Monday, October 5, 2009

.Net CF is calling…

This article describes a kind of interprocess communication between a .Net-application and a native c++-application on WindowsCe/WindowsMobile-based devices.

The reason for this project was my current task, a set of native DLLs for an external hardware which should connected to the mobile device. The data structure from the DLLs is very complex and very hard to implement in a .NetCF-application, so I decided to build a native c++-application for the communication between the DLLs and .NetCF-application.

The communication between the DLLs and the c++-application was very easy, cause I got a good manual, how I could use the DLLs. It was much harder to find a way to communicate from the C++-application with the .NetCF-application.

The way, which I found, was to communicate via Windows Messages. If you want to transfer data between application with Windows Messages, you have to use the SendMessage()-function together with the WM_COPYDATA-message. Additionally, you have to use the COPYDATASTRUCT-struct from the Windows API.

In this article, I will explain it with a simple data struct, called ‘ownData’. Here is the definition of ‘ownData’ in C++.

struct ownData
int ID;
byte data[500];

The basic structure of the communication between both applications looks like that. Both apps have a receiver- and a sender function which handles all necessary steps.

basic structure for the communication


On the C++ – side its quite simple. Everything you need is nearly build-in. You just have to include some header files and everything is OK.

For a short example, it is enough to include the “windows.h”-header file.

So, I create in Visual Studio a new C++-project for embedded devices as plain Win32-C++-project. The main.cpp-file looks like that…

#include <windows.h>

int WINAPI WinMain(HINSTANCE h, HINSTANCE, LPTSTR arg, int nCmdShow)

// define a new handle for the wndclass
HWND hMain = 0;

// create and define a new wndclass

// this function handles all Windows Messages
wc.lpfnWndProc = MainWndProc;

wc.hInstance = h;
wc.hbrBackground = (HBRUSH)(COLORWINDOW+1);
wc.lpszClassName = L”SENDER”;
wc.cbClsExtra = 0;
wc.cbWndExtra = 0;

// register new wndclass wc

// create a new window from wc

// hide hMain
ShowWindow(hMain, SW_HIDE);

// creating a Message var
MSG msg;

// joining the message pump
while (GetMessage(&msg, NULL, 0, 0))

// setting the return value for WinMain
return msg.wParam;


In the MainWndProc-function, I will filter all Windows-Messages. My special interest is on the WM_COPYDATA-messages. They contains the sent data from the other application. Here is my function…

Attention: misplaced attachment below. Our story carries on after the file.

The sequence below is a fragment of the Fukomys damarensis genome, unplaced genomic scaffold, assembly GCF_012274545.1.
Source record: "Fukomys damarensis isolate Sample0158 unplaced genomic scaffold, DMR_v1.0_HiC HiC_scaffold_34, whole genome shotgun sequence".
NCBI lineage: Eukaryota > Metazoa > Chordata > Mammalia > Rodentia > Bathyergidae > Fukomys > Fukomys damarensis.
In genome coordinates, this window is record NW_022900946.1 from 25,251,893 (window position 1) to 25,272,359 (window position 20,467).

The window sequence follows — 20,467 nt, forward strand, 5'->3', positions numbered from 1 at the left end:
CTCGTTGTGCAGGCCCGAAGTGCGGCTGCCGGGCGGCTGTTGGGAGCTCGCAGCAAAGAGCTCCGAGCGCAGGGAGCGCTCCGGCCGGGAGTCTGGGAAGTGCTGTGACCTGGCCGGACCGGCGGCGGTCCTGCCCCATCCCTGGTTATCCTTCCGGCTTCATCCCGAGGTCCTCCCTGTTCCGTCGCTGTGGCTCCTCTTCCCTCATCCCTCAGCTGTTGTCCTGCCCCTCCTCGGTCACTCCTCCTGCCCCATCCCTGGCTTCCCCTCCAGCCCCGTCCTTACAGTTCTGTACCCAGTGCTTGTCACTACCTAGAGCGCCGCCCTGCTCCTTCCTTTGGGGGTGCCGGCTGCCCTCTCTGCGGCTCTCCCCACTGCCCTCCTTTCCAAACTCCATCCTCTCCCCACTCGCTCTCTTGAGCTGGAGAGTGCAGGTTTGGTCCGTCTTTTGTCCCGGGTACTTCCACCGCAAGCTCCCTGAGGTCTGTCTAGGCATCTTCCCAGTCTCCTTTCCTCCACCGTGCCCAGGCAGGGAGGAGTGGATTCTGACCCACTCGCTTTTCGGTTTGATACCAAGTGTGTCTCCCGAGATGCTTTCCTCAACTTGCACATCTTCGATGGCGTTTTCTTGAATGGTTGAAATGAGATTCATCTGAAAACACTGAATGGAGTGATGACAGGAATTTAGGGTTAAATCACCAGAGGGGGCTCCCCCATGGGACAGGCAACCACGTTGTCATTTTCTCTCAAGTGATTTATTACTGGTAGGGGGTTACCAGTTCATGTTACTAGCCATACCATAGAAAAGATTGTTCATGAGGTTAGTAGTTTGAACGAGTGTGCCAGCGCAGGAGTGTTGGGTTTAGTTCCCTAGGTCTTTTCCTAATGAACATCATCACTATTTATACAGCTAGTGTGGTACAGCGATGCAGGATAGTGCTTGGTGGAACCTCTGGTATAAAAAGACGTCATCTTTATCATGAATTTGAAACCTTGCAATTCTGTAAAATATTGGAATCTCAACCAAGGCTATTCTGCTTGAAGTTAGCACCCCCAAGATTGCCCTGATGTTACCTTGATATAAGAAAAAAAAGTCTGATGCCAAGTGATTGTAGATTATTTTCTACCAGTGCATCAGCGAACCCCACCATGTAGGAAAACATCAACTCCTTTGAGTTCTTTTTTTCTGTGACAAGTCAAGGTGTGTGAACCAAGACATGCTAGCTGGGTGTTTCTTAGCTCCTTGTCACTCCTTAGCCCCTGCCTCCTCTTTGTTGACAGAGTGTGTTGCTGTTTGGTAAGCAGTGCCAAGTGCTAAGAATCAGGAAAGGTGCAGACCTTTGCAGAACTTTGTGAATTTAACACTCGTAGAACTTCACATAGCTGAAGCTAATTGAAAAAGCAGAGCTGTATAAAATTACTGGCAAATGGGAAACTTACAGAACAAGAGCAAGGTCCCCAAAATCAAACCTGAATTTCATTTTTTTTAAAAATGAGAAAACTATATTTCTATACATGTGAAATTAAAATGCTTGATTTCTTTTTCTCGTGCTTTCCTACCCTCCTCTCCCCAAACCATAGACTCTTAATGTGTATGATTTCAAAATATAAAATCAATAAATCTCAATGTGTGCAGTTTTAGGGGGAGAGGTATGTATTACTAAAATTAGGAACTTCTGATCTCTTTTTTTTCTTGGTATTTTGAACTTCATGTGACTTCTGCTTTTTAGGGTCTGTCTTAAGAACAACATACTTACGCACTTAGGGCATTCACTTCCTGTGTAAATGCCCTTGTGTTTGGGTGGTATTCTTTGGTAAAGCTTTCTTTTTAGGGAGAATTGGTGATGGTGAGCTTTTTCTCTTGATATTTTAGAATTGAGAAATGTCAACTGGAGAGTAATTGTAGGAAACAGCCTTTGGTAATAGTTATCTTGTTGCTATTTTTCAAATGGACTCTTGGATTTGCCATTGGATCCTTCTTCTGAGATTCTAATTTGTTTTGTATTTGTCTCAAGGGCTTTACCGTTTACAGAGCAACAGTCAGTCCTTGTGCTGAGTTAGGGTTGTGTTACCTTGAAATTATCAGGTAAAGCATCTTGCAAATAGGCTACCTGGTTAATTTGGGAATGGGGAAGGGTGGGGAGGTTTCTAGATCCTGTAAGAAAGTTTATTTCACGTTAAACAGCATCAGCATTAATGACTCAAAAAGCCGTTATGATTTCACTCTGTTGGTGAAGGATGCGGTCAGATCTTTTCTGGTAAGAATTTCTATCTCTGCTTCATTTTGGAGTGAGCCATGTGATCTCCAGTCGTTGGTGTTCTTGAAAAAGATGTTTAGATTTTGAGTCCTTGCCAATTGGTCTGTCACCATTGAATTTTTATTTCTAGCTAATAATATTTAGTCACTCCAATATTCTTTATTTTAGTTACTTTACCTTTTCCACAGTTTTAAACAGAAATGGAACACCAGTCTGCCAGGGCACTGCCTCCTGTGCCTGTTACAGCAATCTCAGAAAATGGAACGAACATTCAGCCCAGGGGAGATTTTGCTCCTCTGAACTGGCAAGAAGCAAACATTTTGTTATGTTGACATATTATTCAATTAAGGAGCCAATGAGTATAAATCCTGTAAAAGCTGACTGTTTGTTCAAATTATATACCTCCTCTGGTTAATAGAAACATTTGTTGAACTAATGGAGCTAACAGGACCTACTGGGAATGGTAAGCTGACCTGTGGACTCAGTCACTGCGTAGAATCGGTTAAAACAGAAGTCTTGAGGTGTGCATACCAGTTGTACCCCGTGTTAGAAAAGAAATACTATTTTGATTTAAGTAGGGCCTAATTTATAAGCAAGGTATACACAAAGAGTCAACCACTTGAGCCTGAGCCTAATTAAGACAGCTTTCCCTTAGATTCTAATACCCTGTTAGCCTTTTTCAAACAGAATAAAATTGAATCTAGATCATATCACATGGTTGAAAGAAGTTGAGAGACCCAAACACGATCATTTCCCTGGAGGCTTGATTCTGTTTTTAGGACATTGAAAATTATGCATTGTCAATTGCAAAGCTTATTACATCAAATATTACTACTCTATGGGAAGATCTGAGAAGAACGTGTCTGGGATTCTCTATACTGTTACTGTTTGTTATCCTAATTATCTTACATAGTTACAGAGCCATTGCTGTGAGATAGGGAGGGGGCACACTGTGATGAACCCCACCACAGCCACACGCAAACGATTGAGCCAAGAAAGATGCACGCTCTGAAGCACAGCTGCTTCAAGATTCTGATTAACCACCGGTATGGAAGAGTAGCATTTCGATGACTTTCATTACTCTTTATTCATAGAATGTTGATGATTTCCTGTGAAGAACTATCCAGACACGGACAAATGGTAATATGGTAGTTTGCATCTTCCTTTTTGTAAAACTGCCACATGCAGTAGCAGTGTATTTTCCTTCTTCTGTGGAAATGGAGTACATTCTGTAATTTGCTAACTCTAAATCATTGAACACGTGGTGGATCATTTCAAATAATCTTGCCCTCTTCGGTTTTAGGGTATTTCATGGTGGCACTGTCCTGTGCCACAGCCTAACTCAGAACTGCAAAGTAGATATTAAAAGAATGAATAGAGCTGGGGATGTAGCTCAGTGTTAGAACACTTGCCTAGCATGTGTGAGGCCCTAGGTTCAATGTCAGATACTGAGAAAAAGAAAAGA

// checking msg
switch (msg)
// parse the lParam-parameter in a PCOPYDATASTRUCT

// parse pcds->lpData in your own data structure
ownData* od = (ownData)(LPSTR)pcds->lpData;

// do whatever you want
// with your ownData od

// exiting

//at last, your should run the DefWindowProc and setting the return value
return DefWindowProc(hwnd, msg, wParam, lParam);

So, now we have all functionality to get answers from another application. Now we need the functionality to send data to another application. I have create an own function for that. In this function, I used the FindWindow()-function from the Windows API. They normally need two parameters, a classname and a windowname. In this case, I want to find/contact a .NetCF-application.

Normal’ .NetCF-applications have ‘#NETCF_AGL_BASE_’ as classname and the windowtext as windowname.

a normal .NetCF-application in the RemoteSpy

In the case, I used a new class which inherits the WindowMessage-class from the ‘Microsoft.WindowsCE.Forms”-namespace. More to that aspect will follow later in this article. When I use the WindowMessage-class, you got a new entry in the the handle-list from WindowsCe or WindowsMobile. The new handle has a classname equal “#NETCF_AGL_MSG_” but no windowname. You can set the windowname  manually by the classes property.

a .NetCF-application without a window but with an instance of the WindowMessage-class

At next, I implemented a send function in my C++ application, which has a ownData-parameter. The function creates a new COPYDATASTRUCT which my own data, looks for the receiver window and sends the COPYDATASTRUCT to the window if its exists.

static void Send(ownData data)

// create a new COPYDATASTRUCT

// putting the data from ‘data’ in ‘cds’
cds.dwData = (WPARAM)0;
cds.cbData = sizeof(ownData);
cds.lpData = &data;

// creating a new HWND from a running application
HWND hReceiver = ::FindWindow(_T(“#NETCF_AGL_MSG_”), NULL);

// checking hReceiver
if (hReceiver != NULL)
// sending the cds
SendMessage(hReceiver, WM_COPYDATA, (WPARAM)0, (LPARAM)&cds);

.Net Compact Framework (C#)

On the receiver side, I had a managed .Net Compact Framework application which is written in C#.